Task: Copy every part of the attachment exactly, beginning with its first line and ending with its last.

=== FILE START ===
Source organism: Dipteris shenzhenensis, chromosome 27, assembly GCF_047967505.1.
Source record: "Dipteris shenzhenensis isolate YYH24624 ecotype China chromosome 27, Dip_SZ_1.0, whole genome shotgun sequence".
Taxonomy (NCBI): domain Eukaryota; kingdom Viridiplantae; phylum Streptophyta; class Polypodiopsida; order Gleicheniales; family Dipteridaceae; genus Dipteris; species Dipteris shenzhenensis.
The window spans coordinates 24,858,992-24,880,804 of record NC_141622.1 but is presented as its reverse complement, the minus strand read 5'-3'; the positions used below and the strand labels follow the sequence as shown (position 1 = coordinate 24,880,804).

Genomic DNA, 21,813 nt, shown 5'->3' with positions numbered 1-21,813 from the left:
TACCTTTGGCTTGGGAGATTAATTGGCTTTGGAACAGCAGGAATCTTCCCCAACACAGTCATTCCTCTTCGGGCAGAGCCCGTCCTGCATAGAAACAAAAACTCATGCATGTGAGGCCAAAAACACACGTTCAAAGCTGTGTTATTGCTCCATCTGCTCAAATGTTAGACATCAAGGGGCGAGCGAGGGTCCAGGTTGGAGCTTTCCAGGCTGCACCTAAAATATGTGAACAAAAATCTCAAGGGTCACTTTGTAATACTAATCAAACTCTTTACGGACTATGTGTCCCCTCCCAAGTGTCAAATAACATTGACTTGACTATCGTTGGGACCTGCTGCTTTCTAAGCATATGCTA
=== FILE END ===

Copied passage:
Source organism: Dipteris shenzhenensis, chromosome 27, assembly GCF_047967505.1.
Source record: "Dipteris shenzhenensis isolate YYH24624 ecotype China chromosome 27, Dip_SZ_1.0, whole genome shotgun sequence".
Taxonomy (NCBI): domain Eukaryota; kingdom Viridiplantae; phylum Streptophyta; class Polypodiopsida; order Gleicheniales; family Dipteridaceae; genus Dipteris; species Dipteris shenzhenensis.
The window spans coordinates 24,858,992-24,880,804 of record NC_141622.1 but is presented as its reverse complement, the minus strand read 5'-3'; the positions used below and the strand labels follow the sequence as shown (position 1 = coordinate 24,880,804).

Genomic DNA, 21,813 nt, shown 5'->3' with positions numbered 1-21,813 from the left:
TACCTTTGGCTTGGGAGATTAATTGGCTTTGGAACAGCAGGAATCTTCCCCAACACAGTCATTCCTCTTCGGGCAGAGCCCGTCCTGCATAGAAACAAAAACTCATGCATGTGAGGCCAAAAACACACGTTCAAAGCTGTGTTATTGCTCCATCTGCTCAAATGTTAGACATCAAGGGGCGAGCGAGGGTCCAGGTTGGAGCTTTCCAGGCTGCACCTAAAATATGTGAACAAAAATCTCAAGGGTCACTTTGTAATACTAATCAAACTCTTTACGGACTATGTGTCCCCTCCCAAGTGTCAAATAACATTGACTTGACTATCGTTGGGACCTGCTGCTTTCTAAGCATATGCTA